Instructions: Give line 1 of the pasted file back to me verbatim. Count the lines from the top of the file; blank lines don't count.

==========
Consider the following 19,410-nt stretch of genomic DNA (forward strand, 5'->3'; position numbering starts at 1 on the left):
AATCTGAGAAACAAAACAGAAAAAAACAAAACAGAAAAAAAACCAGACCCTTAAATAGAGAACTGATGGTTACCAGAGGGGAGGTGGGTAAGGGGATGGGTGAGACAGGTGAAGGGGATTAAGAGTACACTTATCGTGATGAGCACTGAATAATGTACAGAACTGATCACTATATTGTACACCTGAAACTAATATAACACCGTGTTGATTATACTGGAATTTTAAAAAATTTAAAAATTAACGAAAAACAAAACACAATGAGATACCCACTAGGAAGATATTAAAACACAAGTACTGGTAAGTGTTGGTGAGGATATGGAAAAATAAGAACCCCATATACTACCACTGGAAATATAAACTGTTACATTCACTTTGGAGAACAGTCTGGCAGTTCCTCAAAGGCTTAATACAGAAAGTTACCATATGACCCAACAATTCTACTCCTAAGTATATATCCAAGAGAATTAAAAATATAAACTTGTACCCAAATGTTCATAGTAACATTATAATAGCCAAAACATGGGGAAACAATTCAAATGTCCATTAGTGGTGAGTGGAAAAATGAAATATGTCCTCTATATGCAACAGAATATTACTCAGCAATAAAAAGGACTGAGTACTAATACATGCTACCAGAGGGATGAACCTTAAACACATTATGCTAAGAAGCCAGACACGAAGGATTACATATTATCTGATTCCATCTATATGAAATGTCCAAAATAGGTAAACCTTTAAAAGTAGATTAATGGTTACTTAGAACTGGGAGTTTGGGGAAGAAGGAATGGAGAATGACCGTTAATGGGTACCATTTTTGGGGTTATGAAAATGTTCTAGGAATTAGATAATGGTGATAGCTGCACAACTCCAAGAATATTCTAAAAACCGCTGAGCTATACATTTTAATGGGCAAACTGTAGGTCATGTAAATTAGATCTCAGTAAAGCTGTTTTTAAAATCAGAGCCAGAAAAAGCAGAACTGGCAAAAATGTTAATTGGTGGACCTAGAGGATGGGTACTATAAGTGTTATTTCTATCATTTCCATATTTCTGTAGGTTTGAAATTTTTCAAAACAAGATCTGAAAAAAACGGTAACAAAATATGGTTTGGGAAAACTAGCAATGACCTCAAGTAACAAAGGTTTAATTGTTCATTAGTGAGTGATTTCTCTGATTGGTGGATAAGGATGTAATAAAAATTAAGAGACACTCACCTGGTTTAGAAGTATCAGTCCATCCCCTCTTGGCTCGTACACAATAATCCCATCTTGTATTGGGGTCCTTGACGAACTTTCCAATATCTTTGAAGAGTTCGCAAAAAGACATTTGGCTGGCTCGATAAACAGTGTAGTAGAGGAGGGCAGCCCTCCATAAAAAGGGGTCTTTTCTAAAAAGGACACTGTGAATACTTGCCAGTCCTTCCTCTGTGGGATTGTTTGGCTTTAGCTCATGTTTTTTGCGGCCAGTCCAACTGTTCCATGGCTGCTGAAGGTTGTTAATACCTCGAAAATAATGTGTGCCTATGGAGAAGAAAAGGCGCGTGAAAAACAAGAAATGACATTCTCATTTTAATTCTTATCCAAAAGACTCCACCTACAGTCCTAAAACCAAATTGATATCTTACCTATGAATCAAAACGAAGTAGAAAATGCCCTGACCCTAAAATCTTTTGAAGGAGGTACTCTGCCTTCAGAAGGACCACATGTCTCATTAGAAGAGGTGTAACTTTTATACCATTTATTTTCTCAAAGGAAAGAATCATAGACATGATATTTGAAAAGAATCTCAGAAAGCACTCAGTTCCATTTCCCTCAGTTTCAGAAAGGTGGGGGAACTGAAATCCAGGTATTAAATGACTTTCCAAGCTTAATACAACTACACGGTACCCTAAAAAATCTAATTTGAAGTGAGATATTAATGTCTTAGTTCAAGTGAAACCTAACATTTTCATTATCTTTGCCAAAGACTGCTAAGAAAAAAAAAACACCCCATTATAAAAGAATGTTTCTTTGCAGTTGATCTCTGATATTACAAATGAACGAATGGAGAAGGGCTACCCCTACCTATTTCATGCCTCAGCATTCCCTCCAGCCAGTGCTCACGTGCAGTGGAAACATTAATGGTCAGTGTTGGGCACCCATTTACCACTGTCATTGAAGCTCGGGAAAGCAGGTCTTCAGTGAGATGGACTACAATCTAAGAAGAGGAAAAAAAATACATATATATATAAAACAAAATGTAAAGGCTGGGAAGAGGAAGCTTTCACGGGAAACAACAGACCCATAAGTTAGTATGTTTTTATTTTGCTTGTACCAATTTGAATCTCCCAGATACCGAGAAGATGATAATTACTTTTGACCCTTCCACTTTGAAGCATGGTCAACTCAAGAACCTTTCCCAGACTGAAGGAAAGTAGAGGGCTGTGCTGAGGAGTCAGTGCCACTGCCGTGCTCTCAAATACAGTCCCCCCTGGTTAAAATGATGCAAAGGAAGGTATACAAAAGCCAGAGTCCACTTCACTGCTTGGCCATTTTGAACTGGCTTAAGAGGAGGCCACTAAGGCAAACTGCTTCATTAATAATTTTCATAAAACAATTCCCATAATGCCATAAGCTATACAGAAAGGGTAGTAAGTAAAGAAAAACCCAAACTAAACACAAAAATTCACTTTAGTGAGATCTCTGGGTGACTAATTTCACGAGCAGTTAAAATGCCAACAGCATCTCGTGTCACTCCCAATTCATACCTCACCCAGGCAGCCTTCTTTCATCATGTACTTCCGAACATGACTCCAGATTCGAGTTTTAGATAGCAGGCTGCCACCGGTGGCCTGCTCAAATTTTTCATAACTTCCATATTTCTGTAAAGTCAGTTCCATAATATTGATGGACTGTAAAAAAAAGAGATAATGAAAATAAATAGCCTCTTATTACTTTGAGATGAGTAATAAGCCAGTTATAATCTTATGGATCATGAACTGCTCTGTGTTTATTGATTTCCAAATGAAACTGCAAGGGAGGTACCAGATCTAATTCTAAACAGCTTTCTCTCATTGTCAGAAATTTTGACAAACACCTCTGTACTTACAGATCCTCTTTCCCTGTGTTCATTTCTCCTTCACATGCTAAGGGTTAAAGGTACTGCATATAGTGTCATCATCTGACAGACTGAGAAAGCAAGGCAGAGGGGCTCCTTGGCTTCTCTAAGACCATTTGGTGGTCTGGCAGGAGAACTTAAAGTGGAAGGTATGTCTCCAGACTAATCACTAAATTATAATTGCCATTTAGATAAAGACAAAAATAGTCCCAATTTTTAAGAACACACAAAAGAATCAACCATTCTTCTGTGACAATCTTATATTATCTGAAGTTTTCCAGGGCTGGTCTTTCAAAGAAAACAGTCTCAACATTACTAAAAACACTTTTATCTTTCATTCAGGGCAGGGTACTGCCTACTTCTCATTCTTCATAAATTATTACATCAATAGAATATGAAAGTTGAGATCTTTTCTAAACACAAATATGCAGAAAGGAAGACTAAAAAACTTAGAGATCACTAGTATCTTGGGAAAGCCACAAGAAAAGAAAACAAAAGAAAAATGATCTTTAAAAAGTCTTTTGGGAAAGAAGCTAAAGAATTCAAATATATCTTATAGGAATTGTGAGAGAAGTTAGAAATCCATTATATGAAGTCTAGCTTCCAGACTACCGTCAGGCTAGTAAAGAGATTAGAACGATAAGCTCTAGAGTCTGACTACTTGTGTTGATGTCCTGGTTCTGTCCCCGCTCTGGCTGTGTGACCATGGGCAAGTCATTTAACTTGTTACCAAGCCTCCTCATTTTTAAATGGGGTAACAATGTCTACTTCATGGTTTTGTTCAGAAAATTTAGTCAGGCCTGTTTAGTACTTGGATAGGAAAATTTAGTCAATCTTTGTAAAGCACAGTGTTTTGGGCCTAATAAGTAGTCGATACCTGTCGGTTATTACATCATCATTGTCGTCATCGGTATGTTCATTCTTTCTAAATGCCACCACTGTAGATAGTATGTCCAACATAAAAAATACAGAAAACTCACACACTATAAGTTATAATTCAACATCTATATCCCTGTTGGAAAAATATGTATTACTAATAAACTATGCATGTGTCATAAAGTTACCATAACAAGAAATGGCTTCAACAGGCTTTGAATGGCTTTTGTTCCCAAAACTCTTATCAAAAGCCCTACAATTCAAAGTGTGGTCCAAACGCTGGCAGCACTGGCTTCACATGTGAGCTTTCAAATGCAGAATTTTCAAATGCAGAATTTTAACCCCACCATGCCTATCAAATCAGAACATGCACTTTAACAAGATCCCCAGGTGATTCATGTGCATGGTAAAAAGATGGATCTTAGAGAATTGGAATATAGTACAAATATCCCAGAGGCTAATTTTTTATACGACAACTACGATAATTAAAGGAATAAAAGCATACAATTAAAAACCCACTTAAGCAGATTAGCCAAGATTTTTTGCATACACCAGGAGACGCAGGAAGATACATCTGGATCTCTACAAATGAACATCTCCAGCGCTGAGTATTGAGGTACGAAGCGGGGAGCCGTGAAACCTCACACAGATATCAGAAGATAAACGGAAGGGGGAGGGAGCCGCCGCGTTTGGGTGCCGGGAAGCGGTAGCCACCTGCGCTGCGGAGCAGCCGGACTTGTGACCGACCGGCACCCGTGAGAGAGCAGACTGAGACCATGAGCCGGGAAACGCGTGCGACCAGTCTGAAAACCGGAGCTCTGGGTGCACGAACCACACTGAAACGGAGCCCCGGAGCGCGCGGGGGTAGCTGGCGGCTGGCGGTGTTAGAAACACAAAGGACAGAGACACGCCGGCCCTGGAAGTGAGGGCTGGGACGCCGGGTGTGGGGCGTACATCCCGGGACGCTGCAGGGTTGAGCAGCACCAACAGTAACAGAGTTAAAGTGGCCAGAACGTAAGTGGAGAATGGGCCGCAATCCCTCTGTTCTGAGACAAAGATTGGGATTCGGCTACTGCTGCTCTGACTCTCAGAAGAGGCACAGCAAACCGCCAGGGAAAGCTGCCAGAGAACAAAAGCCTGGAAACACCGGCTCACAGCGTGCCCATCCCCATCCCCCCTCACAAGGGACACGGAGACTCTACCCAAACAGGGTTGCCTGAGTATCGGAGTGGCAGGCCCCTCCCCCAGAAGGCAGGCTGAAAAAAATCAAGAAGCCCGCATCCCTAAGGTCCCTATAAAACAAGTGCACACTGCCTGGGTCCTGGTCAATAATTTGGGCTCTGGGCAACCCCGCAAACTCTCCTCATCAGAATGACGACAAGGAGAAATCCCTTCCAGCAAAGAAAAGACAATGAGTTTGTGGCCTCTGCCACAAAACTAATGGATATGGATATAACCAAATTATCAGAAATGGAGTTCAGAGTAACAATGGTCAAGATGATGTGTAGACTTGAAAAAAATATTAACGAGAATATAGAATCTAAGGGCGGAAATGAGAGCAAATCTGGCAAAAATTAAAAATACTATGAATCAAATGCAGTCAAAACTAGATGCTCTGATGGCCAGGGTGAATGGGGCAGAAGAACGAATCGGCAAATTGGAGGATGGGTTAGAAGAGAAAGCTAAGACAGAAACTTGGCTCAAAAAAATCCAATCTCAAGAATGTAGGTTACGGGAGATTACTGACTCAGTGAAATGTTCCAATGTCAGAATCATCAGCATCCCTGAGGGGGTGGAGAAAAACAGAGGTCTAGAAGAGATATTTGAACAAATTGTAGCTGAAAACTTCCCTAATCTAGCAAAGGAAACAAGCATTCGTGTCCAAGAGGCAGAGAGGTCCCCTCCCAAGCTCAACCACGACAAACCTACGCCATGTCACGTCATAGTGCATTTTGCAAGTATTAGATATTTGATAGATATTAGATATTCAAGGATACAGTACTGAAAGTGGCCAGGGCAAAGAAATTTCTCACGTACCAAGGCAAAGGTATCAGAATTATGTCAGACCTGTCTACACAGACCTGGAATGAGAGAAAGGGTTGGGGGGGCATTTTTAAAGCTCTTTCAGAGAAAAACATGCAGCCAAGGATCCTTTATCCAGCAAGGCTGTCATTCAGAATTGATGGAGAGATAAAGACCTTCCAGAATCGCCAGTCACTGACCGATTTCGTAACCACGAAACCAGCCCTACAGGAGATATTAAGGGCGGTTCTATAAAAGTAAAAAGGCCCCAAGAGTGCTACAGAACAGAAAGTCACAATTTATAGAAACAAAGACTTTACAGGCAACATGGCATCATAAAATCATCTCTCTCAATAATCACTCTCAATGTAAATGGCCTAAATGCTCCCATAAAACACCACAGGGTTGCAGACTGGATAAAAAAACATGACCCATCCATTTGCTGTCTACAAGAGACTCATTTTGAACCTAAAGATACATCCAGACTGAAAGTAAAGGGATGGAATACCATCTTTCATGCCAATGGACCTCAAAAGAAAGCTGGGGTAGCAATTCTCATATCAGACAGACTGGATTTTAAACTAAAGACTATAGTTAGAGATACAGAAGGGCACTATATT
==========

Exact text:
Consider the following 19,410-nt stretch of genomic DNA (forward strand, 5'->3'; position numbering starts at 1 on the left):